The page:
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DVD Review

DVD cover

The Complete First Season


Starring: Khandi Alexander, Rob Brown, Kim Dickens, India Ennenga, John Goodman and Michiel Huisman
HBO Home Entertainment
RRP: £39.99
Certificate: 15
Available 30 May 2011

Three months after hurricane Katrina tore its way through the southern city of New Orleans, the residents of Treme are trying to put their lives and city back together. Much has been destroyed, people missing, but what hasn’t been dented is the fierce identity which the city’s population cling to, expressed in their culture and music...

Treme (2010) is a ten part series detailing the aftermath of hurricane Katrina. The show was created by David Simon and Eric Overmyer, two of the creative team behind The Wire (2002-2008), a show whose adherence to realism made it one of the best dramas produced. Simon has moved away from Baltimore to New Orleans, but his faith in showing real people leading real lives has not diminished. The show has been nominated for both Emmys’s and Grammy’s.

Treme (pronounced "Tre-may") is a difficult series to categorise. The show sports a large ensemble cast with multiple storylines. However the arcs, such as they are, are generally made up of moments. Even in the commentary Simon agrees that little happens in the first episode save for the theft of some CDs from an abandoned record shop. The moments grow together to build up a convincing portrayal of a city battered, bruised, but not defeated. This sense of identity might seem odd to a non-American audience. There is much that is tribal about the residents of New Orleans. Its well and fine to be proud of where you come from, but some of the citizens take this to extremes, being territorial, not only against their fellow countrymen, the national guard especially, but also with fellow New Orleans residents who may not come from their own neighbourhood.

More than anything Treme is a love letter to the city and the music it produces. It’s not that the cast is relegated to second place, but they have to put up a strong showing to compete with the music. This is also reflected in the balance of the extras. Many of the cast have come from either The Wire or other HBO programs, except for John Goodman who plays a reactionary Creighton Bernette, who finds his voice on the Internet, as he tries to get people to accept that the government were to blame - as they knew the levies would break. His wife, Antoinette "Toni" Bernette (Melissa Leo) is more effective in trying to get justice as she works for musicians, whilst trying to find her missing brother.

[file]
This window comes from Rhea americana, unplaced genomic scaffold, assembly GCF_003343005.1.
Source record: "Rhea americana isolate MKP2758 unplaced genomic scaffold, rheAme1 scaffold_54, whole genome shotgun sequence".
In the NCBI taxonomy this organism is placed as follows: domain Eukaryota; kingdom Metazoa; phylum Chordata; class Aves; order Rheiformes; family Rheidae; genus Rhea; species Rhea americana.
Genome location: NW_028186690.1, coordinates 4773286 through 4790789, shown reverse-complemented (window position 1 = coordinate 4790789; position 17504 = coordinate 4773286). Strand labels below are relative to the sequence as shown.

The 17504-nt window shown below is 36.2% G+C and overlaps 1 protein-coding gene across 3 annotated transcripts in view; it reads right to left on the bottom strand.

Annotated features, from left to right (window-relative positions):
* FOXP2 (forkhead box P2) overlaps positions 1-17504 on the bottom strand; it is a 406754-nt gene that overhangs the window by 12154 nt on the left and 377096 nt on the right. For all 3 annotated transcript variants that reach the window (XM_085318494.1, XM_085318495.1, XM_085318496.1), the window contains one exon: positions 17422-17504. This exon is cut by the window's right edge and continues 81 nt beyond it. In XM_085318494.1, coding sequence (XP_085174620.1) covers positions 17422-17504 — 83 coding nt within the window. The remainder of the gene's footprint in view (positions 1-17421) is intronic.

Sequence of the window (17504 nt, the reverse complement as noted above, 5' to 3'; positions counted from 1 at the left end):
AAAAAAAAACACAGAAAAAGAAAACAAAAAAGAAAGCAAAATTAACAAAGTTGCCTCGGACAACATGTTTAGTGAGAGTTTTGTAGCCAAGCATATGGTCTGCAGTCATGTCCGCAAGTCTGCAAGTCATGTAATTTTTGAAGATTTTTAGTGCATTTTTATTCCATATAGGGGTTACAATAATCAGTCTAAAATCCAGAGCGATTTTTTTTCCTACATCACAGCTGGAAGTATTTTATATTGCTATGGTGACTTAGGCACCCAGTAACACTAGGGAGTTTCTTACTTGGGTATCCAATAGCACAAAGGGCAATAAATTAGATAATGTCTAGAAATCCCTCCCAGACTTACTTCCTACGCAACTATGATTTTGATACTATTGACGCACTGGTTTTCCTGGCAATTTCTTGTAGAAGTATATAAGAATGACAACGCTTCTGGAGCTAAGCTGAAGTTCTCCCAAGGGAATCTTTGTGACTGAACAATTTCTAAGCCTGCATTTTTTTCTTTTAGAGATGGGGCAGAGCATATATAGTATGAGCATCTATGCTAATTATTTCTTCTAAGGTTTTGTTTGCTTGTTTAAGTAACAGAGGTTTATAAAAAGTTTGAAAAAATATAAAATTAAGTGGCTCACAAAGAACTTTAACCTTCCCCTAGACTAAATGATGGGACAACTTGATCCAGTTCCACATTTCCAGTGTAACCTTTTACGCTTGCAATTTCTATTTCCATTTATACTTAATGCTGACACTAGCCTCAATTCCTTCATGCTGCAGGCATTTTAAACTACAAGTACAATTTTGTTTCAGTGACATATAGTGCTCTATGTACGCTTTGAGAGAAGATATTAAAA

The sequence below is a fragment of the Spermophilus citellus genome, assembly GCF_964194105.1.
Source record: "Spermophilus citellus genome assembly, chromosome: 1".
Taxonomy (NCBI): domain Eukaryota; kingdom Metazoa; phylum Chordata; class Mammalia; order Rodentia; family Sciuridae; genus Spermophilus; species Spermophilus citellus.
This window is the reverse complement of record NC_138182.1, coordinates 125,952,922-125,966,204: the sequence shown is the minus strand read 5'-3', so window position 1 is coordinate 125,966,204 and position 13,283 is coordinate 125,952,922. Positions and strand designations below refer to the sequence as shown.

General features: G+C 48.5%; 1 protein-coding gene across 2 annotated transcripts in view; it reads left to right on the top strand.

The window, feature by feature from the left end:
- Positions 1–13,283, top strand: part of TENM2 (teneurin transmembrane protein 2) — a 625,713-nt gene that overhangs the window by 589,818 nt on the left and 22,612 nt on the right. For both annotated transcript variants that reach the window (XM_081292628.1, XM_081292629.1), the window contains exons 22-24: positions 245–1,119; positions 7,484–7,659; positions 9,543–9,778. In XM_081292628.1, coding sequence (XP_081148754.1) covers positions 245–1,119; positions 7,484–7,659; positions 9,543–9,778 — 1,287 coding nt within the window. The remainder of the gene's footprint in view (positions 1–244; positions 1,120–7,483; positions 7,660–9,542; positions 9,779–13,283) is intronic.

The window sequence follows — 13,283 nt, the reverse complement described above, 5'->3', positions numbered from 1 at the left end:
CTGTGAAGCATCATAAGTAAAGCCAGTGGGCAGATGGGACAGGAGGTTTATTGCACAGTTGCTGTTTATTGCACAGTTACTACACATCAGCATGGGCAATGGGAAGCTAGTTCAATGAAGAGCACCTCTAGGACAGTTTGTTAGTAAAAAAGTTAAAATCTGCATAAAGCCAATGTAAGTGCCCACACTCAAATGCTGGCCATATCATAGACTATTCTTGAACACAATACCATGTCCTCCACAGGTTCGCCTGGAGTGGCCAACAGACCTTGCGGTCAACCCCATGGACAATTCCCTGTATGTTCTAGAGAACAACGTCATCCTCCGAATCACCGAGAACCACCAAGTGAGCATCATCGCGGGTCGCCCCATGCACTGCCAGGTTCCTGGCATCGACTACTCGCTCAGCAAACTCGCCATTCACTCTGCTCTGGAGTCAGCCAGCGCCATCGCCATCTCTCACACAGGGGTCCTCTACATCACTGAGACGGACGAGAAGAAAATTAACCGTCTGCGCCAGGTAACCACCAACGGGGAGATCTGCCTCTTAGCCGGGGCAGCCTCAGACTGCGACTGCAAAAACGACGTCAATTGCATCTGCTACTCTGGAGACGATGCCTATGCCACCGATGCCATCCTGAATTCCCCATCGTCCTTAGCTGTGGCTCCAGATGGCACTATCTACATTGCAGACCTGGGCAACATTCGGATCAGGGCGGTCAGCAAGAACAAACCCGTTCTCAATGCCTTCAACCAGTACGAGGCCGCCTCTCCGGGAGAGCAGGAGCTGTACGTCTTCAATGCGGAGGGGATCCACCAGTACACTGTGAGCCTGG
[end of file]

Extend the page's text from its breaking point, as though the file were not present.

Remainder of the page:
I did have one problem with the show and this is purely a cultural one; too many of the characters are either fighting against ‘the man’, or conspiracies of silence, or plain old cover-ups that there is a general air of paranoia pervading the show - as if Americans just can’t believe that sometimes sh*t happen, sometimes bad sh*t, without it being orchestrated by some authority figure. There seems to be a general air that the universe isn’t random and fault and intent can always be attributed to someone. It would be interesting to know if there were a correlation between belief in a god and this form of paranoia, in both cases fault can be attributed to a single being.

Although the cast is uniformly wonderful, Wendell Pierce (Antoine Batiste), has a stand out performance as a trombone player, trying to make his way through the madness and devastation, concerned primarily with just finding the next job and not getting caught cheating by his wife. Pierce turns in a memorable performance as the rouge with a heart.

Season One is presented on four DVDs containing all ten shows. Each show has a clear and strong picture as well as a strong English and French 5.1 track and a 2.0 Spanish track, important for a show about music. There is also a collection of eight European subtitles. As I mentioned before the music is important in this show so you have The Music of Treme a text based information set which appears when the music does, but you also get context sensitive music commentaries. There are a number of interesting full length commentaries on the set which should expand your background knowledge of the show.

Treme is an impressive show, little wonder that it has been picked up for a third season. There is little to fault with the writing, acting or directing, though the characters insular view of the world might put some people off.


Charles Packer

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